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After Mid August Lunch, another little great movie by Di Gregorio. In this second film, the mise-en-scene has become more mature, as also the structure of the script. The realism of the acting and dialogs are the same of Mid August Lunch, giving freshness and comic reliefs to the story. The plot is about a 60 years old man who suddenly understands he's become "transparent" for women, simply they don't look at him in "that certain way" anymore. But this is the surface of the movie, the funny "hook" of the storyline. What really matters to Di Gregorio is something else, something deeper, related to the loneliness of a man facing old age. So sometimes the film takes a different way, turning from the comedy for a moment, with beautiful flashes of melancholy and bittersweet fatalism which reach levels of great cinema. The Salt of Life suggest the birth of a new author.
Some critics blamed this film for being a failed Italian comedy. For sure, supposing the aim of Gianni Di Gregorio (the director-writer-main actor) had been to make one, "Gianni e le donne" would not have hit the mark: it is indeed neither hilarious nor cruel enough to be a true successor of Risi, Scola, Monicelli and company. The reason why they criticized this movie simply lies in the fact that they had decided in advance that, with a title like "Gianni e le donne", the film was to be a new "I mostri" or "Il sorpasso" and they did not watch it for what it really was. By way of example, Gianni, the central character, has nothing to do with the "monsters" played by Gassman or Sordi. He is actually a genial retired man, well liked by his neighbors (a little too much, to tell the truth, as they tend to somewhat take advantage of his kindness). He is no seducer and if the title is "Gianni and the Women", the blame is to be put on his friend Alfonso, a sixty-odd-year-old lawyer who urges him to have mistresses to stay in the race. According to him, all the males over sixty, except Gianni, get laid with a younger woman, which, in addition to living life to the full, keeps them from becoming old hats. Gianni, the kind of man who goes with the flow, complies, even if halfheartedly, just like he obeys his capricious old mother whenever she rings for him, exactly the way he walks his downstairs neighbor's dog, etc. The good man will thus be seen trying his luck with several women: Kristina, his mother's sexy personal nurse ; the divorced daughter of one of his mother's friends ; one of a pair of attractive twins... With a level of success proportional to his lack of motivation! So, if you accept the idea that Gianni is not a Gassman or Manfredi-like monster, if you do not expect any graphic or even crazy sex (as the title could imply), you will doubtless enjoy "Gianni e le donne". For, what you will get instead is far from uninteresting, namely a relevant slice of life in today's Italy, containing an implicit criticism of its current defects (Gianni's future son-in-law who, as he does not find work, does not try to find any ; the pervasiveness of sex in everyday life ; the cult of youth tyranny) ; a leisurely rhythm similar to the pace of real life ; discreet smiles rather than big laughs. And if you value such qualities, you will not feel let down because of an incorrect supposition. Gianni Di Gregorio plays with talent this ordinary man who, through the misadventures he goes through, starts questioning himself about the meaning of his life and about the coming of old age. He can even move the unprejudiced viewer, without overplaying, in fine touches that, by an accumulation effect, add to the truthfulness of the character. In a way, Gianni Di Gregorio in this movie appears as a distant cousin - older and less eccentric - of Jean-Pierre Léaud in François Truffaut's "Domicile conjugal" As good as him, but in a more outlandish style, is the excellent Valeria De Franciscis, playing Gianni's rich and selfish mother. The rest of the cast fulfills its task to perfection. Viewing "Gianni e le donne" proves a very satisfying experience. Pleasant and thought-provoking, this comedy proves one more time that, contrary to conventional wisdom, Italian cinema is not dead.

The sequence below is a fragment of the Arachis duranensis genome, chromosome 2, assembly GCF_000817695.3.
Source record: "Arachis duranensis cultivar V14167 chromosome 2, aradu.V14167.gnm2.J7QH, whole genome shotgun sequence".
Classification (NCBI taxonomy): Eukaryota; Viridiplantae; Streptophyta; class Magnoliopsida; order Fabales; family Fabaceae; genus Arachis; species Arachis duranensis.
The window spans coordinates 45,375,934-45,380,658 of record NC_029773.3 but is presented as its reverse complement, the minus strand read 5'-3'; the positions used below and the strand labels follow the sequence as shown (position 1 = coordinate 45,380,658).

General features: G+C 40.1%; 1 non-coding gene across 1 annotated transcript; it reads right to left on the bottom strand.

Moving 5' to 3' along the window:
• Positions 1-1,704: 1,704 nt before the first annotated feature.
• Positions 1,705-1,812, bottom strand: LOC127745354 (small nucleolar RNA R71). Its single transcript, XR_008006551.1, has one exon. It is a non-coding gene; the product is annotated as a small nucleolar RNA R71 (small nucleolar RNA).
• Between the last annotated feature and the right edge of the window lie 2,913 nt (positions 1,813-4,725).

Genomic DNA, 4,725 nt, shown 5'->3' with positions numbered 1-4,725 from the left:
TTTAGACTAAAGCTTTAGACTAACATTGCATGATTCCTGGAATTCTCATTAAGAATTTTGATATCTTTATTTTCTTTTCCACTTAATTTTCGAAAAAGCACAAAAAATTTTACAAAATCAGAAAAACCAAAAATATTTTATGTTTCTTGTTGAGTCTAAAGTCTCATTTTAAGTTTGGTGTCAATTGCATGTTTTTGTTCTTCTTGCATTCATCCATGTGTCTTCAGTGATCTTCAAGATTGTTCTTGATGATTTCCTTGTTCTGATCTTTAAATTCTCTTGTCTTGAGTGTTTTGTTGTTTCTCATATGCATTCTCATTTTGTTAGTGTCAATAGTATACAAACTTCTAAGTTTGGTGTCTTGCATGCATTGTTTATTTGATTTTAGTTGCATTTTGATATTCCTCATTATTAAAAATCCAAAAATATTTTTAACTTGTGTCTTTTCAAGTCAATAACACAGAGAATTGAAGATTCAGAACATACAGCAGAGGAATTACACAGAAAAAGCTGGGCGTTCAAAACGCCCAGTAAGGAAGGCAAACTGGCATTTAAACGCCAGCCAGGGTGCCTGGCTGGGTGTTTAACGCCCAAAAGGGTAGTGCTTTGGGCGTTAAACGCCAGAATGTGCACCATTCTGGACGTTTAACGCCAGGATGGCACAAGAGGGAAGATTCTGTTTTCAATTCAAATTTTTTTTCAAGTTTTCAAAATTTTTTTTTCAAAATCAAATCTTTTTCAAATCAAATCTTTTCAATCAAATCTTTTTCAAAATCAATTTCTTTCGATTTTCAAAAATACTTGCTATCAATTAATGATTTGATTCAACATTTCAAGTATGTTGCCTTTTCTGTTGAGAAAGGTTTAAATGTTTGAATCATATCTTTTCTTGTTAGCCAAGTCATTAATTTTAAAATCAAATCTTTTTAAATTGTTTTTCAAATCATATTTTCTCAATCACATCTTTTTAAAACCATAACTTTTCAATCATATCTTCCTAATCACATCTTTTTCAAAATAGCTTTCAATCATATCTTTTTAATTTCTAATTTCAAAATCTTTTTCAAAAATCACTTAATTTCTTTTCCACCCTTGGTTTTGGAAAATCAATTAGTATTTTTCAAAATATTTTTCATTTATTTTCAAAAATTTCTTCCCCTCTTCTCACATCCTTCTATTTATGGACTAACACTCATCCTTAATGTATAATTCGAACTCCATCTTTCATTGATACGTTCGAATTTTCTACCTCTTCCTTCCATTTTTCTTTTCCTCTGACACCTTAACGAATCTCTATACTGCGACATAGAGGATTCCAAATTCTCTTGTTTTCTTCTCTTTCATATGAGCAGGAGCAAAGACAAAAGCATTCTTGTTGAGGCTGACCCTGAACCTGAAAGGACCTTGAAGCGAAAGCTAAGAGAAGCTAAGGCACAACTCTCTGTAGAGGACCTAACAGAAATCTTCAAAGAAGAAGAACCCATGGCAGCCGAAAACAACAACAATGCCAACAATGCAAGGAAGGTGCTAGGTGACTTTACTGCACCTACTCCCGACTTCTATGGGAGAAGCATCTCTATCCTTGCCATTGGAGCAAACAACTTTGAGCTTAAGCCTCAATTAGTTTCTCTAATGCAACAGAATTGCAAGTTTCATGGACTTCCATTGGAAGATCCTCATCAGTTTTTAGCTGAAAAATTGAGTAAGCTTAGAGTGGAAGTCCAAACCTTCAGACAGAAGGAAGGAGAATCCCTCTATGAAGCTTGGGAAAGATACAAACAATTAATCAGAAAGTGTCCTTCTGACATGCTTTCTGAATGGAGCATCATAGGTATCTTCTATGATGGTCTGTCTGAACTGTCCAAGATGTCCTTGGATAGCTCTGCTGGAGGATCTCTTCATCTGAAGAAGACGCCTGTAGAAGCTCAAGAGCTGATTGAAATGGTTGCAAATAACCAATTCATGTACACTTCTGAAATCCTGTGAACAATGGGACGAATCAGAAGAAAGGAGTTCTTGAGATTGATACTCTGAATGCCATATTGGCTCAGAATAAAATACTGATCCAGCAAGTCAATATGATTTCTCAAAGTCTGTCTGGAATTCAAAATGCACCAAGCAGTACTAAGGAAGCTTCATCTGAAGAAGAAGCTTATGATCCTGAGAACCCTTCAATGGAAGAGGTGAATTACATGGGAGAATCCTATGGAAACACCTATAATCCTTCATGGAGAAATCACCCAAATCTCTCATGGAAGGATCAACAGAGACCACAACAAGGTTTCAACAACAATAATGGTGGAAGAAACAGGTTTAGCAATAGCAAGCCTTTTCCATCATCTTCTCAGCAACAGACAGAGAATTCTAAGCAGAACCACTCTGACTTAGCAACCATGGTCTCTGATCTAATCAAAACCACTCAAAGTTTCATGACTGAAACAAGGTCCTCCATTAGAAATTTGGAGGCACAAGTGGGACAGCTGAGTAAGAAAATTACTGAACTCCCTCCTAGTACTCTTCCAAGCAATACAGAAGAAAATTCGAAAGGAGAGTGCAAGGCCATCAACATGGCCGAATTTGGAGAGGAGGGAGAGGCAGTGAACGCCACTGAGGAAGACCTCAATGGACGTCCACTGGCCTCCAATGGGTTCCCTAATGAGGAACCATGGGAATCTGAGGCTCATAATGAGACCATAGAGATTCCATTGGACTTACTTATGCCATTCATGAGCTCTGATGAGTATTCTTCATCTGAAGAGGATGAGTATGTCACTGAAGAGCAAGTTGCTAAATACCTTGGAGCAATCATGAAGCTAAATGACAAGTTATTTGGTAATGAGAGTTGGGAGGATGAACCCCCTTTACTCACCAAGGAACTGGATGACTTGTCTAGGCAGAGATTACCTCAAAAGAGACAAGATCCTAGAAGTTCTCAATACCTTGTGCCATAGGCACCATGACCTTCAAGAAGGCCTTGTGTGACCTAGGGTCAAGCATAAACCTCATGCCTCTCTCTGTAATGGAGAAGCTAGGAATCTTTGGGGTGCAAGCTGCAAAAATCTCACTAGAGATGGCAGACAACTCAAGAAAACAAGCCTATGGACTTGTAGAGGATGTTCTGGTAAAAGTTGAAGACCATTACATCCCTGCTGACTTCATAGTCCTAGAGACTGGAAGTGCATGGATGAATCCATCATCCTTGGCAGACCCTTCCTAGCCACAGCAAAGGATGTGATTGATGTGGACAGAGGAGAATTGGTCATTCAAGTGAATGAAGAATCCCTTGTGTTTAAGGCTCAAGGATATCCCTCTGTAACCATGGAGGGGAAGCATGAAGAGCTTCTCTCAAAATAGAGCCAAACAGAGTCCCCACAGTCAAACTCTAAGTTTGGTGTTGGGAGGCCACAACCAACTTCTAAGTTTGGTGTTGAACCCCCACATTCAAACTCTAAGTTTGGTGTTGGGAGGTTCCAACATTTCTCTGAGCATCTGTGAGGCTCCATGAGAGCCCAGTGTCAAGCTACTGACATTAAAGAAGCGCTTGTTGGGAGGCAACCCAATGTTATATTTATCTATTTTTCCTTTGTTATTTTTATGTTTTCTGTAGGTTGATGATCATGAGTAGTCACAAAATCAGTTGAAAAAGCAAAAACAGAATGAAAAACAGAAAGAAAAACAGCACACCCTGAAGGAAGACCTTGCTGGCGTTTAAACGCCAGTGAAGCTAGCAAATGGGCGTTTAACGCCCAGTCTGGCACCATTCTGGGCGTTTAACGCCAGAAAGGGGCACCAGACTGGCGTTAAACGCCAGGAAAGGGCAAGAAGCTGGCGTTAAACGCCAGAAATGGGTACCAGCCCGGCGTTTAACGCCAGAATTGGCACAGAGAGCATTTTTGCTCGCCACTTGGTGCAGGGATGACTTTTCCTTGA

Saw - and enjoyed - this Italian comedy drama recently at our local
Arts Centre film club. This rich slice of late middle aged Gianni's
(Gianni de Gregorio, who is also the film's director) life is one of
being ignored by his wife, avoiding his eccentric mother and being
jealous of all his friends who seem to still have what it takes with